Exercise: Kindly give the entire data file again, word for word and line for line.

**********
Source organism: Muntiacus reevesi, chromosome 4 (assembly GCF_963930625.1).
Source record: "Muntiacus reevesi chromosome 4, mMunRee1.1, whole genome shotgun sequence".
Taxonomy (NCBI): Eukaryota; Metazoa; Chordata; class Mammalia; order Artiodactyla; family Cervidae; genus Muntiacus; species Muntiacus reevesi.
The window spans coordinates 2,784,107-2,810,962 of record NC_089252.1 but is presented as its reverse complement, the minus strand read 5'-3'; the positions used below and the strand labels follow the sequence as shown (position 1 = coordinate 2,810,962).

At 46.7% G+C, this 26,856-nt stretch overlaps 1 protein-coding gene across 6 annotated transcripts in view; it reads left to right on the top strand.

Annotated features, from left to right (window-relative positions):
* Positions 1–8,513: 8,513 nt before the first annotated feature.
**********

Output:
Source organism: Muntiacus reevesi, chromosome 4 (assembly GCF_963930625.1).
Source record: "Muntiacus reevesi chromosome 4, mMunRee1.1, whole genome shotgun sequence".
Taxonomy (NCBI): Eukaryota; Metazoa; Chordata; class Mammalia; order Artiodactyla; family Cervidae; genus Muntiacus; species Muntiacus reevesi.
The window spans coordinates 2,784,107-2,810,962 of record NC_089252.1 but is presented as its reverse complement, the minus strand read 5'-3'; the positions used below and the strand labels follow the sequence as shown (position 1 = coordinate 2,810,962).

At 46.7% G+C, this 26,856-nt stretch overlaps 1 protein-coding gene across 6 annotated transcripts in view; it reads left to right on the top strand.

Annotated features, from left to right (window-relative positions):
* Positions 1–8,513: 8,513 nt before the first annotated feature.